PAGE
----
We challenge unconscious biases and are trying to modernise an industry that has not changed for decades. Modern life and relationships have shifted dramatically from the ‘traditional’ aspirational model of the heterosexual couple with 2.2 kids, 2.2 pets and 2.2 cars to a huge aray of constellations of ‘family’ constructs.
Yet product design, advertising and marketing campaigns have not shifted to be inclusive and representative of reality. So we design products that embrace a variety of people’s life circumstances and needs in a way that no other insurance company has done before.
Where did the idea for Emerald Life come from?
The idea was actually my business partner, Steve’s. After a very successful career in law – he wanted to create a business that would advocate LGBT+ rights.
We both wanted to create an enterprise that tackled some of the worst areas of discrimination that people face every day, and the insurance sector is inherently blighted by inequality.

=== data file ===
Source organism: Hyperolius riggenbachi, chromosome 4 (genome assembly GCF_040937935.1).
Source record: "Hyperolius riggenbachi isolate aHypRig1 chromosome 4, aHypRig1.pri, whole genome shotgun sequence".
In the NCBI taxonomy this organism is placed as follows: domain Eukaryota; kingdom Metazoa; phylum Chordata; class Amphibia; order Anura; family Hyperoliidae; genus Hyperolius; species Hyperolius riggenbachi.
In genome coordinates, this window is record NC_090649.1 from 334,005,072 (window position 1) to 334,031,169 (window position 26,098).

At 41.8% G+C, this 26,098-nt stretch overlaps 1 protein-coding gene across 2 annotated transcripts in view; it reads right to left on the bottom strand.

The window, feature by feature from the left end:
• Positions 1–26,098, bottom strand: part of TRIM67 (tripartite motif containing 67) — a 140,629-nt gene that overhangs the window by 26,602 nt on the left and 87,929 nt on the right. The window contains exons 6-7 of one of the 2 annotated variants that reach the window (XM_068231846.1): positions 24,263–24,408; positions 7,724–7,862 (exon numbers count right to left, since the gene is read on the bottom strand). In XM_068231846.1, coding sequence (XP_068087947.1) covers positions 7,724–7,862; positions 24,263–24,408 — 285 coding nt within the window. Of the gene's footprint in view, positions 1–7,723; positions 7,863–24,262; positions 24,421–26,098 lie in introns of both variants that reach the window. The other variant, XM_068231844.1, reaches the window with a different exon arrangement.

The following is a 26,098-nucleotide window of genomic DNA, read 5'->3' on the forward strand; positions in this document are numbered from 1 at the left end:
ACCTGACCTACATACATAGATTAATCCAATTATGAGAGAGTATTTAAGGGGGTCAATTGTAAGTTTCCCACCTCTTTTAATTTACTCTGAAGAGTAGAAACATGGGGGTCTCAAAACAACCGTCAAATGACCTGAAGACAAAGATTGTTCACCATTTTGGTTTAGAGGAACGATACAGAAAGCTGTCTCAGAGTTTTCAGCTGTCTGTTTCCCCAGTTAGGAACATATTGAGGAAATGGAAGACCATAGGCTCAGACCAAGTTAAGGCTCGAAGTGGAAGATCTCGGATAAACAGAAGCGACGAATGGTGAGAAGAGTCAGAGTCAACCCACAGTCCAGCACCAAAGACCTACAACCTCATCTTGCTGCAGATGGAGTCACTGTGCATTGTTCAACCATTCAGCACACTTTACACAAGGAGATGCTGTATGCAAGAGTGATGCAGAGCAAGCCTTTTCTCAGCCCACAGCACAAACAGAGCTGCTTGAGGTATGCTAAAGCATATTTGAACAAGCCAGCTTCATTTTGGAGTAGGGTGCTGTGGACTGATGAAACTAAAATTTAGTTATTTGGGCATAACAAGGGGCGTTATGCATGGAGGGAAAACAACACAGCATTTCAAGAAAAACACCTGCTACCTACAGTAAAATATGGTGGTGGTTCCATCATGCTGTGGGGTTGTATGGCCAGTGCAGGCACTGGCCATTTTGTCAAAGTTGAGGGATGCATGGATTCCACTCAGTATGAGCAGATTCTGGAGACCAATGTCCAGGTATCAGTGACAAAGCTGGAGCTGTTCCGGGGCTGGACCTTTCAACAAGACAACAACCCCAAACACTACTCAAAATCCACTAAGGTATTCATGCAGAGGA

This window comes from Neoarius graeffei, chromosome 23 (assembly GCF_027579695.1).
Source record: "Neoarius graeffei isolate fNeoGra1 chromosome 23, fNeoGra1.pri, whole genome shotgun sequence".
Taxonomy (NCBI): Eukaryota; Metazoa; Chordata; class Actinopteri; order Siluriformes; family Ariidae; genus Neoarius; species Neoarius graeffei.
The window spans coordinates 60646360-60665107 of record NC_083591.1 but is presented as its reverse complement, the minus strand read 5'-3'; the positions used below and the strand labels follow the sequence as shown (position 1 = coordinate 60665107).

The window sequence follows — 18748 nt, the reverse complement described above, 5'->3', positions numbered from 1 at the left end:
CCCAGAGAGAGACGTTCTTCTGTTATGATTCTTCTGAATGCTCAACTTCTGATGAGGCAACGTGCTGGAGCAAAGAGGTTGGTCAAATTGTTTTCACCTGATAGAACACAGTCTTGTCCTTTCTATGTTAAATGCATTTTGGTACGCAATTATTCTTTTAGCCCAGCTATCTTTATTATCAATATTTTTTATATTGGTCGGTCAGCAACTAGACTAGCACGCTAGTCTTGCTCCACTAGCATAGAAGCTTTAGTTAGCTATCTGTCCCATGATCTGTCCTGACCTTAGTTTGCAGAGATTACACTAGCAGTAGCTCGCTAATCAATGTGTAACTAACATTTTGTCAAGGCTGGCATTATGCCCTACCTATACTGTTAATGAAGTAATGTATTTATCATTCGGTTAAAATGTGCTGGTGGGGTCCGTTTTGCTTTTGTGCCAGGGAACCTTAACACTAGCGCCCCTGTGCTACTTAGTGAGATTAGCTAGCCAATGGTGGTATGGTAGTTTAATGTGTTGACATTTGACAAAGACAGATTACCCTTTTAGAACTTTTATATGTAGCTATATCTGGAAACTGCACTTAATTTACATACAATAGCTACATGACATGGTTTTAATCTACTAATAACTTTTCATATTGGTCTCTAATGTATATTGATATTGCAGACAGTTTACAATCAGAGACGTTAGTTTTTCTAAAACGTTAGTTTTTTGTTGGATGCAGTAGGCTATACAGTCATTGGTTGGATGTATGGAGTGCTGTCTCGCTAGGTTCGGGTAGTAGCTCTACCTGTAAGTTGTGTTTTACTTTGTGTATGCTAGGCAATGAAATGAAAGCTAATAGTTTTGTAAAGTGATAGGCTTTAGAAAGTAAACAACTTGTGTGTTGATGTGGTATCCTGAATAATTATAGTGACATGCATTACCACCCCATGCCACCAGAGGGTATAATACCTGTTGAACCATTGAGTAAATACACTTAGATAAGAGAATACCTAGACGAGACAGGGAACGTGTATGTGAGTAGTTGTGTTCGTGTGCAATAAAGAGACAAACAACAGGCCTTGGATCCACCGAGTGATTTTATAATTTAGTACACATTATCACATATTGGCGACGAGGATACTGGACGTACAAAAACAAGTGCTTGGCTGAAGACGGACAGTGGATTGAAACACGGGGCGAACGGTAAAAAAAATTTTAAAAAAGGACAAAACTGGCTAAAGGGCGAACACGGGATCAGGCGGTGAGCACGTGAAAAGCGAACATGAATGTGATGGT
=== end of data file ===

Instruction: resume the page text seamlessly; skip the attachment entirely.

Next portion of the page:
Initially, Steve pursued setting up an LGBT-friendly retirement home, but the financial crisis put a stop to that. Over the next several years, we kept hearing stories anecdotally from friends about how they hated insurance companies, how they discriminate against people living with HIV, and gay people.
So we investigated and did research including several YouGov surveys and found that LGBT+ people are 50% less likely to have insurance than straight people or actual negative customer experiences. Emerald Life is the culmination of that research and our vision is to change insurance for the better, particularly for women and the LGBT+ community, and fuel positive social change.
How did you move from idea to actual business?
We initially worked together to raise investment, using personal savings, our own networks as well as getting friends and family to chip in. Our initiative clearly resonated with many people, as we managed to raise an initial seed funding round of £1.8m.
We are a small team but we all work together towards a common purpose, so that keeps us tight knit and focused on achieving the same goal.